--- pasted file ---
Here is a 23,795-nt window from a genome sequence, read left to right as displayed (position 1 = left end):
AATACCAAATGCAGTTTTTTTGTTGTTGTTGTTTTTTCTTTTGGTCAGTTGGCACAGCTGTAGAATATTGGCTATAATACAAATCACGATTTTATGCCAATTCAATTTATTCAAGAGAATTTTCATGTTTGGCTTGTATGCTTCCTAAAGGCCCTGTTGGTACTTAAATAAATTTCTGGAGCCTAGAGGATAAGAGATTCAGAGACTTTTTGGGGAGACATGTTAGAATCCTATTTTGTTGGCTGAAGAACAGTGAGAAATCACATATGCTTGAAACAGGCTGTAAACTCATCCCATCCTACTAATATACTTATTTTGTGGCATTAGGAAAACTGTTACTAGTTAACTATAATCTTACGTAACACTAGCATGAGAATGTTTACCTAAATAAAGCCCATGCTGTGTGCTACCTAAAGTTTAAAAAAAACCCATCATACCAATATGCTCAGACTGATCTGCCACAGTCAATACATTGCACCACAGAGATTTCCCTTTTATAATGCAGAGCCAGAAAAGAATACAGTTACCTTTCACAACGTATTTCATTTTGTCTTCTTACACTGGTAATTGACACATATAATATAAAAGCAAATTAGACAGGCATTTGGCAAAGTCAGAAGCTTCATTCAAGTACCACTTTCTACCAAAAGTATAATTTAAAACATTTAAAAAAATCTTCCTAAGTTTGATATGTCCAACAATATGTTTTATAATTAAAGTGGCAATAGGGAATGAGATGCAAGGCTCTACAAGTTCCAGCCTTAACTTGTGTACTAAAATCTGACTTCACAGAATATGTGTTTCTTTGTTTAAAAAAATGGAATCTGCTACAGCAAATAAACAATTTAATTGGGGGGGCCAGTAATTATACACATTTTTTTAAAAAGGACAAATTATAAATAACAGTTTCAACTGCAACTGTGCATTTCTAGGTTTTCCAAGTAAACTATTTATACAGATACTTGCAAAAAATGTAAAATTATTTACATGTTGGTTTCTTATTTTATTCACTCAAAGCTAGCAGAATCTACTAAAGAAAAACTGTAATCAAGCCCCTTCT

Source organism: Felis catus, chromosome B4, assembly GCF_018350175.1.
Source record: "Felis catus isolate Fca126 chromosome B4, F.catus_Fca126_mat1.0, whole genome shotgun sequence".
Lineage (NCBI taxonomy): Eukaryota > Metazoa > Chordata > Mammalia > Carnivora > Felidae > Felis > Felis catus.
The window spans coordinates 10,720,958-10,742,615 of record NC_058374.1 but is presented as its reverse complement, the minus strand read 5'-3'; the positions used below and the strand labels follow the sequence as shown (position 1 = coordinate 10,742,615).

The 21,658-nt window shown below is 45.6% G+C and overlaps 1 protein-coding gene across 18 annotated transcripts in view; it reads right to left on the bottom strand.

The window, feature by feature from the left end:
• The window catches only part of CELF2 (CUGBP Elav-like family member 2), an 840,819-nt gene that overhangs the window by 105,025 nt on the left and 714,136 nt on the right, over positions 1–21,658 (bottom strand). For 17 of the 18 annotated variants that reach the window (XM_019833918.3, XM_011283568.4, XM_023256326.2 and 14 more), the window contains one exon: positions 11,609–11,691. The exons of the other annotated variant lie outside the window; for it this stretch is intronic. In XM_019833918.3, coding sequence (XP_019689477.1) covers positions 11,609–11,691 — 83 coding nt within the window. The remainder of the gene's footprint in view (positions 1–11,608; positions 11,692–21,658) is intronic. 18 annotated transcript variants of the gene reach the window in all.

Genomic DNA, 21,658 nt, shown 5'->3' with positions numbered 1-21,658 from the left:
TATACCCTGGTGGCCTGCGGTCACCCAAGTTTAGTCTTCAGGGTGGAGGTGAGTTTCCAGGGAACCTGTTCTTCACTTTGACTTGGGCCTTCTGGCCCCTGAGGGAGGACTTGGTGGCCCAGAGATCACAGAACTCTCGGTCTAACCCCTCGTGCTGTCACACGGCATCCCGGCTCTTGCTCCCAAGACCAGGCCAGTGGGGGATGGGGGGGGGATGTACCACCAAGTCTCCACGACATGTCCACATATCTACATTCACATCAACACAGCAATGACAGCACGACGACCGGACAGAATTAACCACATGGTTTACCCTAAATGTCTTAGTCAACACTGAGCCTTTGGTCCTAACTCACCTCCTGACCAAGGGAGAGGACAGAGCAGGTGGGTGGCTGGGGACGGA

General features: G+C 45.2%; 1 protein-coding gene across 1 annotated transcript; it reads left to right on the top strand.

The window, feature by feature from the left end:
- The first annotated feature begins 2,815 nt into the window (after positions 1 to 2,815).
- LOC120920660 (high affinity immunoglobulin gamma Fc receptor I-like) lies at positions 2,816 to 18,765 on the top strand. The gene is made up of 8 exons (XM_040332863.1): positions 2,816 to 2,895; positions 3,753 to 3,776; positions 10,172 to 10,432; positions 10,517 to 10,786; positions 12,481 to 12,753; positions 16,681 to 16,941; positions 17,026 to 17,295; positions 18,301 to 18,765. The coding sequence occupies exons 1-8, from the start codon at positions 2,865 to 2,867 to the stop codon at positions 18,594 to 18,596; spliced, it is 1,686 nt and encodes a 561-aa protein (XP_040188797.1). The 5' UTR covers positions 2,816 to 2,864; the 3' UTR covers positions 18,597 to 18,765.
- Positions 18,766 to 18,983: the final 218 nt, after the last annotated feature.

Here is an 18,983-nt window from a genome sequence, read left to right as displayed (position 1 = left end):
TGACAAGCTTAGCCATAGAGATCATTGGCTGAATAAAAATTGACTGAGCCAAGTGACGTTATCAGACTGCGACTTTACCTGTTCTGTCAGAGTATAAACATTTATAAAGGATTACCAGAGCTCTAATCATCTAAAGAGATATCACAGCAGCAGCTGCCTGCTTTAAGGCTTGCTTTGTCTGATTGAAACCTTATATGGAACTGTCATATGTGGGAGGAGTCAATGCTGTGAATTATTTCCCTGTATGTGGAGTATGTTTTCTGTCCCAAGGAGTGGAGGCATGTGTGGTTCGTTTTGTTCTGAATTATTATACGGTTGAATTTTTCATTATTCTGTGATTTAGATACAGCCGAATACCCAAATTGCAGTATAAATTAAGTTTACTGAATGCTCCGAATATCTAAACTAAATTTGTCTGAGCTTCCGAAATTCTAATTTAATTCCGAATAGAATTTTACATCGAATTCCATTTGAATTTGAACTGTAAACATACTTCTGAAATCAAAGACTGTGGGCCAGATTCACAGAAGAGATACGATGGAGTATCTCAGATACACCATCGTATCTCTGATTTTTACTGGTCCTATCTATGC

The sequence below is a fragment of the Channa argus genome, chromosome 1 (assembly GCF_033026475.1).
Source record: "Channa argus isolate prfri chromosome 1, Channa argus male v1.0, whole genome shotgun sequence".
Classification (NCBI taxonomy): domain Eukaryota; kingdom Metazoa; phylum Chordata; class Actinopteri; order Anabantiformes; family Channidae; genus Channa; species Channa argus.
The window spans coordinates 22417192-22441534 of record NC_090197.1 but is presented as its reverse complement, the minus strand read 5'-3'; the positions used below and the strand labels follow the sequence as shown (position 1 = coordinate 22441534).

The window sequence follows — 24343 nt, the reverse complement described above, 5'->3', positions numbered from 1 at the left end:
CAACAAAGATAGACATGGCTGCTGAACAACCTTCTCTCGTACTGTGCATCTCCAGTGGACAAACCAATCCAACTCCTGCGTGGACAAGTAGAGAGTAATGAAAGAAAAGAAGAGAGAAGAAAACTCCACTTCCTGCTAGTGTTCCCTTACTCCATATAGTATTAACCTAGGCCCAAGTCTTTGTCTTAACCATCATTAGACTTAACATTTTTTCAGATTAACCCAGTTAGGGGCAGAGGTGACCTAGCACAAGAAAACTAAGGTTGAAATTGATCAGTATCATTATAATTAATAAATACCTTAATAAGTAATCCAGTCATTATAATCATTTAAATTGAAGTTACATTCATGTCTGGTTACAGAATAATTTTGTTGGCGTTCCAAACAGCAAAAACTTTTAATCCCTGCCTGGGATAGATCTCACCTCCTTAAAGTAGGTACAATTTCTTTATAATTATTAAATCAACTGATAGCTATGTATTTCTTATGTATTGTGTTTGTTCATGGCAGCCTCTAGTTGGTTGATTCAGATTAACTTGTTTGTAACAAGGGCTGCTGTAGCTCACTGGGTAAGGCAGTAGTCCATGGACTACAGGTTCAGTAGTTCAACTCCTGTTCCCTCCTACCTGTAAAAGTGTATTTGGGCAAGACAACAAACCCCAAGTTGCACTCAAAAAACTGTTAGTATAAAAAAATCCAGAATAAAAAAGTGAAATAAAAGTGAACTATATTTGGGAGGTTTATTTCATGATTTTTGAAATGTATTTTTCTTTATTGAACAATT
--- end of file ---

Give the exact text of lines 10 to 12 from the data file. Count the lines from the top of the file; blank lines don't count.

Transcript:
Genomic DNA, 21,658 nt, shown 5'->3' with positions numbered 1-21,658 from the left:
TATACCCTGGTGGCCTGCGGTCACCCAAGTTTAGTCTTCAGGGTGGAGGTGAGTTTCCAGGGAACCTGTTCTTCACTTTGACTTGGGCCTTCTGGCCCCTGAGGGAGGACTTGGTGGCCCAGAGATCACAGAACTCTCGGTCTAACCCCTCGTGCTGTCACACGGCATCCCGGCTCTTGCTCCCAAGACCAGGCCAGTGGGGGATGGGGGGGGGATGTACCACCAAGTCTCCACGACATGTCCACATATCTACATTCACATCAACACAGCAATGACAGCACGACGACCGGACAGAATTAACCACATGGTTTACCCTAAATGTCTTAGTCAACACTGAGCCTTTGGTCCTAACTCACCTCCTGACCAAGGGAGAGGACAGAGCAGGTGGGTGGCTGGGGACGGA

General features: G+C 45.2%; 1 protein-coding gene across 1 annotated transcript; it reads left to right on the top strand.